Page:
plot2d(tt, yy, style = 2)
legend(["measure points", "fitted curve"]);
xtitle("a simple fit with leastsq")

// 3- how to get some information (we use imp=1)
[f,xopt, gropt] = leastsq(1,list(myfun,tm,ym,wm),mydfun,x0)

[f,xopt, gropt] = leastsq(1,list(myfun,tm,ym,wm),mydfun,x0,"gc")

// 5- how to provide bound constraints (not useful here !)
xinf = [-%inf,-%inf]; xsup = [%inf, %inf];
[f,xopt, gropt] = leastsq(list(myfun,tm,ym,wm),"b",xinf,xsup,x0) // without Jacobian
[f,xopt, gropt] = leastsq(list(myfun,tm,ym,wm),mydfun,"b",xinf,xsup,x0) // with Jacobian

// 6- playing with some stopping parameters of the algorithm
//    (allows only 40 function calls, 8 iterations and set epsg=0.01, epsf=0.1)
[f,xopt, gropt] = leastsq(1,list(myfun,tm,ym,wm),mydfun,x0,"ar",40,8,0.01,0.1)

// 7 and 8: now we want to define fun and dfun in fortran then in C
//          Note that the "compile and link to scilab" method used here
//          is believed to be OS independant (but there are some requirements,
//          in particular you need a C and a fortran compiler, and they must
//          be compatible with the ones used to build your scilab binary).

// 7- fun and dfun in fortran

// 7-1/ Let 's Scilab write the fortran code (in the TMPDIR directory):
f_code = ["      subroutine myfun(m,n,x,param,f)"
"*     param(i) = tm(i), param(m+i) = ym(i), param(2m+i) = wm(i)"
"      implicit none"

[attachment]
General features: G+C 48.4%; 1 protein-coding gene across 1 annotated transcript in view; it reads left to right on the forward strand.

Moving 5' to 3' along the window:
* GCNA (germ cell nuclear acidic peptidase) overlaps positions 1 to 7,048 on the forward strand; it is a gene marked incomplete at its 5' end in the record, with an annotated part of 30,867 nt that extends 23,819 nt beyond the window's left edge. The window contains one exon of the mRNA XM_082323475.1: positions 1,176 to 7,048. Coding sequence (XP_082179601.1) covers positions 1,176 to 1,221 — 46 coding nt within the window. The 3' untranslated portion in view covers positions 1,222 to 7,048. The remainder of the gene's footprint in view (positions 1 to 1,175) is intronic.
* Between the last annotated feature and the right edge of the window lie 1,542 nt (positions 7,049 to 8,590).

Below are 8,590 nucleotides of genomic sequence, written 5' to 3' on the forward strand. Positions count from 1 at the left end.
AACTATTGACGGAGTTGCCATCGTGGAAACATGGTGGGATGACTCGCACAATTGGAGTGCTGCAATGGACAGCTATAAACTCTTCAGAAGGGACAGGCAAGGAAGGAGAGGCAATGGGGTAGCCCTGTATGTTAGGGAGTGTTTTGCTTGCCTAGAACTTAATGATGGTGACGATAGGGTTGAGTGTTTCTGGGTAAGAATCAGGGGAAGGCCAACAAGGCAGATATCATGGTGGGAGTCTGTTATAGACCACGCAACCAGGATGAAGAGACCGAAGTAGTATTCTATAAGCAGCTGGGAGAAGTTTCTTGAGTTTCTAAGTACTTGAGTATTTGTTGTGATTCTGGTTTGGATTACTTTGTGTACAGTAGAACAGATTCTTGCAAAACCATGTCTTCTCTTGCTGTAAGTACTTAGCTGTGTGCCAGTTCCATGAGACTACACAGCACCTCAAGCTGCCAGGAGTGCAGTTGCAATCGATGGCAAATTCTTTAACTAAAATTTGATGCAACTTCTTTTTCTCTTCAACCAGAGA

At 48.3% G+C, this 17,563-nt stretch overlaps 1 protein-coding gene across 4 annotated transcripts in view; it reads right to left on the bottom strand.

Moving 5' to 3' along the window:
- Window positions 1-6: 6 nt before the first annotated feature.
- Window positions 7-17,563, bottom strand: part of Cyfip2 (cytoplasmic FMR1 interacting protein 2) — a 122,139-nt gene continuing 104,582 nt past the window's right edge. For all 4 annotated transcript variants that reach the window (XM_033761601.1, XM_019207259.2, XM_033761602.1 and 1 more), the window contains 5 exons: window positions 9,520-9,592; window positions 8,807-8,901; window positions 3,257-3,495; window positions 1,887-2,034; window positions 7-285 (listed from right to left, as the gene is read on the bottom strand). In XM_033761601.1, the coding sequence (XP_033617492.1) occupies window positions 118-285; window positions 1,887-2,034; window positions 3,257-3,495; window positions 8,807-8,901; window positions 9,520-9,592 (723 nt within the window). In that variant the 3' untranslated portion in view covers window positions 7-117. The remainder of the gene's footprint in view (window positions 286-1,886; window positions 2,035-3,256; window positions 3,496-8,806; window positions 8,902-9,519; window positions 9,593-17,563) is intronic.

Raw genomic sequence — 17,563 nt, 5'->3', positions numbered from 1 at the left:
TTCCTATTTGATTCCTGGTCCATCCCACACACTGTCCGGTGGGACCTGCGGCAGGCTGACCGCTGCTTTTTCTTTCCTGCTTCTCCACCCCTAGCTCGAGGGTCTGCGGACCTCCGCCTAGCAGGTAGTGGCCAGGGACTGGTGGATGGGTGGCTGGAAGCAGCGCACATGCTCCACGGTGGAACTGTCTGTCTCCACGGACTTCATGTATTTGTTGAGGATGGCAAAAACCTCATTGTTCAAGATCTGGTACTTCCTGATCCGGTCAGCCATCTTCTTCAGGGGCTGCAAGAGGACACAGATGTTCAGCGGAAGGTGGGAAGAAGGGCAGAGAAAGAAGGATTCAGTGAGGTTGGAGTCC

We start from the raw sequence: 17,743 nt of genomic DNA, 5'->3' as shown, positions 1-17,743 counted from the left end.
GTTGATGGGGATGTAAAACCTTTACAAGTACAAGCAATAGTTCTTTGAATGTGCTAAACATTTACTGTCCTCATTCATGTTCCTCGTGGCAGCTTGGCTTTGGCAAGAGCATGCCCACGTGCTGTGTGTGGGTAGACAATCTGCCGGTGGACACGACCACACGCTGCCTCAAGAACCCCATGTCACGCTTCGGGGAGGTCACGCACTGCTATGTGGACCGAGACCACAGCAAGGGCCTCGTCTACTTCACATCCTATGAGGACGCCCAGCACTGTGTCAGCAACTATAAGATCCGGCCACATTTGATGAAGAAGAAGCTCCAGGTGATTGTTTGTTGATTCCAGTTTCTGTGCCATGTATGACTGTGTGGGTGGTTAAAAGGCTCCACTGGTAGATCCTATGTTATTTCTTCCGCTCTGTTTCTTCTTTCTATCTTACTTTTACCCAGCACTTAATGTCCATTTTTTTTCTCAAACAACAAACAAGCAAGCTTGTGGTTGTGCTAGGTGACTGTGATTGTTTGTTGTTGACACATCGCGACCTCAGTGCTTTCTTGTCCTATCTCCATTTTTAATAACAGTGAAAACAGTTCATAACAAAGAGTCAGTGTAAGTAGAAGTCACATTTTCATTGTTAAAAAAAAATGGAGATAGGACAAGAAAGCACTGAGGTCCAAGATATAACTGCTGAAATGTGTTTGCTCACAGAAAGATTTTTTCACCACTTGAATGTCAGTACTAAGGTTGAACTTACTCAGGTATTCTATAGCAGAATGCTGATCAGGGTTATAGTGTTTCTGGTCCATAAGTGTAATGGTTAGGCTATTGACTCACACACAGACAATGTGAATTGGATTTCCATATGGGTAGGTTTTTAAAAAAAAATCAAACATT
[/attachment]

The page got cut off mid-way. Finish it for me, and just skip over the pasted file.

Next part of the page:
"      integer n,m"
"      double precision x(n), param(*), f(m)"
"      integer i"
"      do i = 1,m"
"         f(i) = param(2*m+i)*( x(1)*exp(-x(2)*param(i)) - param(m+i) )"
"      enddo"
"      end ! subroutine fun"
""
"      subroutine mydfun(m,n,x,param,df)"
"*     param(i) = tm(i), param(m+i) = ym(i), param(2m+i) = wm(i)"
"      implicit none"
"      integer n,m"
"      double precision x(n), param(*), df(m,n)"
"      integer i"
"      do i = 1,m"
"         df(i,1) =  param(2*m+i)*exp(-x(2)*param(i))"
"         df(i,2) = -x(1)*param(i)*df(i,1)"
"      enddo"
"      end ! subroutine dfun"];
cd TMPDIR;
mputl(f_code,TMPDIR+'/myfun.f')

// 7-2/ compiles it. You need a fortran compiler !
names = ["myfun" "mydfun"]

// 7-4/ ready for the leastsq call: be carreful do not forget to
//      give the dimension m after the routine name !
[f,xopt, gropt] = leastsq(list("myfun",m,tm,ym,wm),x0)  // without Jacobian
[f,xopt, gropt] = leastsq(list("myfun",m,tm,ym,wm),"mydfun",x0) // with Jacobian

// 8- last example: fun and dfun in C

// 8-1/ Let 's Scilab write the C code (in the TMPDIR directory):
c_code = ["#include <math.h>"
"void myfunc(int *m,int *n, double *x, double *param, double *f)"
"{"
"  /*  param[i] = tm[i], param[m+i] = ym[i], param[2m+i] = wm[i] */"
"  int i;"
"  for ( i = 0 ; i < *m ; i++ )"
"    f[i] = param[2*(*m)+i]*( x[0]*exp(-x[1]*param[i]) - param[(*m)+i] );"
"  return;"
"}"
""
"void mydfunc(int *m,int *n, double *x, double *param, double *df)"
"{"
"  /*  param[i] = tm[i], param[m+i] = ym[i], param[2m+i] = wm[i] */"
"  int i;"
"  for ( i = 0 ; i < *m ; i++ )"
"    {"
"      df[i] = param[2*(*m)+i]*exp(-x[1]*param[i]);"
"      df[i+(*m)] = -x[0]*param[i]*df[i];"
"    }"
"  return;"
"}"];

mputl(c_code,TMPDIR+'/myfunc.c')

// 8-2/ compiles it. You need a C compiler !
names = ["myfunc" "mydfunc"]

// 8-4/ ready for the leastsq call
[f,xopt, gropt] = leastsq(list("myfunc",m,tm,ym,wm),"mydfunc",x0)```

• lsqrsolve — minimize the sum of the squares of nonlinear functions, levenberg-marquardt algorithm
• optim — non-linear optimization routine
• NDcost — generic external for optim computing gradient using finite differences
• datafit — Parameter identification based on measured data
• external — Objet Scilab, fonction externe ou routine
• qpsolve — linear quadratic programming solver